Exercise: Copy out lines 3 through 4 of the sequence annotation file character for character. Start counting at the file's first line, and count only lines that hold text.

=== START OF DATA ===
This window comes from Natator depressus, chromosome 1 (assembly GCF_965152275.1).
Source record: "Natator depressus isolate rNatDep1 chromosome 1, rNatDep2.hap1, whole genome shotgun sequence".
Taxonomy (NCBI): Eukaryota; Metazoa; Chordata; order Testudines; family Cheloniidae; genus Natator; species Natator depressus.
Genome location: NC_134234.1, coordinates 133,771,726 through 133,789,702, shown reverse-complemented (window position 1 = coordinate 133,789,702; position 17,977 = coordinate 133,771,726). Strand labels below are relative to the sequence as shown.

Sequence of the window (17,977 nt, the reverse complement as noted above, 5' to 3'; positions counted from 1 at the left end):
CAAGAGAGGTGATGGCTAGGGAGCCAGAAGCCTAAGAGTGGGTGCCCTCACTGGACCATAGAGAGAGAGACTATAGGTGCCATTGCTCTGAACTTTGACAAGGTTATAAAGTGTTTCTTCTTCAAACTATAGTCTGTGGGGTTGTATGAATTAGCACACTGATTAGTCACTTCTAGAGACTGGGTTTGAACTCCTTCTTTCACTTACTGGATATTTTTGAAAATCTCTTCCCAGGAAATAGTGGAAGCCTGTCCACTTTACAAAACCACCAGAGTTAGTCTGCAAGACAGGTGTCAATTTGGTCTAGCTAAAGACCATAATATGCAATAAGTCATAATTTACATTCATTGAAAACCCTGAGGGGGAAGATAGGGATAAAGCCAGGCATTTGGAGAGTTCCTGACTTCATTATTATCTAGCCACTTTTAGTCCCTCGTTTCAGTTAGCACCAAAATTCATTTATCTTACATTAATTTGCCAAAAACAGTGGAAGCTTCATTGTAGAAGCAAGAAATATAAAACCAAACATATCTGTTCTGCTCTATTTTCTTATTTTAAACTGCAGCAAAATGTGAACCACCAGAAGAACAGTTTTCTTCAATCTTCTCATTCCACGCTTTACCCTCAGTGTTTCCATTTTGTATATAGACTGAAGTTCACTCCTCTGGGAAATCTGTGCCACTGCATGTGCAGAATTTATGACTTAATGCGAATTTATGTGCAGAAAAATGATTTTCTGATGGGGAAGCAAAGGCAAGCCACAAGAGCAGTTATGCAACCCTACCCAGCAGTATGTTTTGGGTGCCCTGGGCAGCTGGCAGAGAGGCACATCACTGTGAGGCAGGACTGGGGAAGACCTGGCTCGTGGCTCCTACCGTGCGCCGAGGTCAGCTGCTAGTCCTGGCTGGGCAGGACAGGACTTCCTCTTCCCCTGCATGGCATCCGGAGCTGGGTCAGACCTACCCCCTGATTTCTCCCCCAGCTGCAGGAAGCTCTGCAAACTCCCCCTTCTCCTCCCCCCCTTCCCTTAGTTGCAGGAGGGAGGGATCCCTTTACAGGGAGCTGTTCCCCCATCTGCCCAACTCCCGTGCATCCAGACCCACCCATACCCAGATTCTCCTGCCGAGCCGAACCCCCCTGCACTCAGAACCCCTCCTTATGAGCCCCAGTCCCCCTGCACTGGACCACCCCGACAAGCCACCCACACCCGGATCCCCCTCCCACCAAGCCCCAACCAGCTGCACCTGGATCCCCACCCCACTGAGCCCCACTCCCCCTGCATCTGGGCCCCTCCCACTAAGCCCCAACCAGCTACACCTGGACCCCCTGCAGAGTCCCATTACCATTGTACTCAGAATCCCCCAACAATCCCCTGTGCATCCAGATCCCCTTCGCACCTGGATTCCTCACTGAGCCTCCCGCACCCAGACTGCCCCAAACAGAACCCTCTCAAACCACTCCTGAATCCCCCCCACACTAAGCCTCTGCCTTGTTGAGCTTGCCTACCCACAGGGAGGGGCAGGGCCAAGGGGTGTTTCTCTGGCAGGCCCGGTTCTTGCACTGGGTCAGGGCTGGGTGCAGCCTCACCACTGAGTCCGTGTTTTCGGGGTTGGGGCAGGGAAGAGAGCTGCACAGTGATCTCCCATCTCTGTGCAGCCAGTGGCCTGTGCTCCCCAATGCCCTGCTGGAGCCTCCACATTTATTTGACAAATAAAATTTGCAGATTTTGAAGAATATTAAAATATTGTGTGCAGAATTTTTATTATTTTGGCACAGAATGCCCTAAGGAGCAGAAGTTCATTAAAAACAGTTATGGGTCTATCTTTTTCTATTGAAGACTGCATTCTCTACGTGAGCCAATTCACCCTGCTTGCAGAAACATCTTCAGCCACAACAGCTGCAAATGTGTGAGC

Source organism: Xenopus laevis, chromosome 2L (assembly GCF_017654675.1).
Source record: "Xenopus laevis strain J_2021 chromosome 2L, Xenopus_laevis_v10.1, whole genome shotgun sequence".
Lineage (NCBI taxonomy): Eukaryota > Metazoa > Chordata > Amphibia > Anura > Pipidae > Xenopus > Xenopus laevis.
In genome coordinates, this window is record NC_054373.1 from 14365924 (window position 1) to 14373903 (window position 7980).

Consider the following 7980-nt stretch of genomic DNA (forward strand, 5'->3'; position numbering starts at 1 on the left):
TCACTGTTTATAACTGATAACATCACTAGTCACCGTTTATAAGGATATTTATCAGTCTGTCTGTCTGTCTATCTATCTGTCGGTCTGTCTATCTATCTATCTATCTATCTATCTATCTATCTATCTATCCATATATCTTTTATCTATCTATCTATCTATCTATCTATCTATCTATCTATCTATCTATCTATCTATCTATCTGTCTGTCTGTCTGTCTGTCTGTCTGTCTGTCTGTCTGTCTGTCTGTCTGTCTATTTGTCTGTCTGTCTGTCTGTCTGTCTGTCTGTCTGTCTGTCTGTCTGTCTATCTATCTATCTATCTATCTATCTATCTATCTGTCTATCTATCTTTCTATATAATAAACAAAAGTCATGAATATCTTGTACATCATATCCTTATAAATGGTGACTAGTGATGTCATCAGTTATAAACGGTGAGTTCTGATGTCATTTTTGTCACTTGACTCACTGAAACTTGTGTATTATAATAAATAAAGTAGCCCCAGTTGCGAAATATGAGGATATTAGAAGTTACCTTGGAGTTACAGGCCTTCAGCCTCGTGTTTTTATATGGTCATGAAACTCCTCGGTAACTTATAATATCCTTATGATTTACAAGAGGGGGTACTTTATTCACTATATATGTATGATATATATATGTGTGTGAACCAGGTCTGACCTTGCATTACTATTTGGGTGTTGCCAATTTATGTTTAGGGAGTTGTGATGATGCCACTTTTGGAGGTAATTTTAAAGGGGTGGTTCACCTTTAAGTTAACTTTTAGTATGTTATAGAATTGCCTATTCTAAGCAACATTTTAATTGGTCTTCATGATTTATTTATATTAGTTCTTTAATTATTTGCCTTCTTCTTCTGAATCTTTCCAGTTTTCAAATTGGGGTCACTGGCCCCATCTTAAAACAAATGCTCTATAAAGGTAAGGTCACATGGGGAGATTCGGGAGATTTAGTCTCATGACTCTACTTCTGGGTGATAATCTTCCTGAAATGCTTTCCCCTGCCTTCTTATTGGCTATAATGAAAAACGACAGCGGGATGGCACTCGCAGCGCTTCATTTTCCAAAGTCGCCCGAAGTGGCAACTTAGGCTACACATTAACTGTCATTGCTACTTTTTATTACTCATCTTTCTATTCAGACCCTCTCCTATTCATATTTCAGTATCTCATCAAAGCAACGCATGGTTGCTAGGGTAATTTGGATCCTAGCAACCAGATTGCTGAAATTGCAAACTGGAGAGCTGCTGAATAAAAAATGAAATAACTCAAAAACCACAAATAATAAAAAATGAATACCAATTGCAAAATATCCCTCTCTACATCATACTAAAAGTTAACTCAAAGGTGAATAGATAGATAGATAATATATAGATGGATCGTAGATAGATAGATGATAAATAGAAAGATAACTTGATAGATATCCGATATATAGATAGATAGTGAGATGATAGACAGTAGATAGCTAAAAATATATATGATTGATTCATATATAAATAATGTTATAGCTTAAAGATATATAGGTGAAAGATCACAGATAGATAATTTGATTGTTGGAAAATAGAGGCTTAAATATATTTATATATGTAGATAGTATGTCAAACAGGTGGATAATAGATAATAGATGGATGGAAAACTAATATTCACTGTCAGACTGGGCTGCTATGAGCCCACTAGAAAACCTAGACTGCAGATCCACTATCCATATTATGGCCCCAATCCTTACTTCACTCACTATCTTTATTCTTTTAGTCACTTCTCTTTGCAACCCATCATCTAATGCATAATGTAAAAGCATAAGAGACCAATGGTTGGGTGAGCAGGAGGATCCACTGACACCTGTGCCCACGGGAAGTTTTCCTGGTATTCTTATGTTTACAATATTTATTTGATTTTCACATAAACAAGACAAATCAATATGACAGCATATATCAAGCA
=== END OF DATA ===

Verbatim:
Taxonomy (NCBI): Eukaryota; Metazoa; Chordata; order Testudines; family Cheloniidae; genus Natator; species Natator depressus.
Genome location: NC_134234.1, coordinates 133,771,726 through 133,789,702, shown reverse-complemented (window position 1 = coordinate 133,789,702; position 17,977 = coordinate 133,771,726). Strand labels below are relative to the sequence as shown.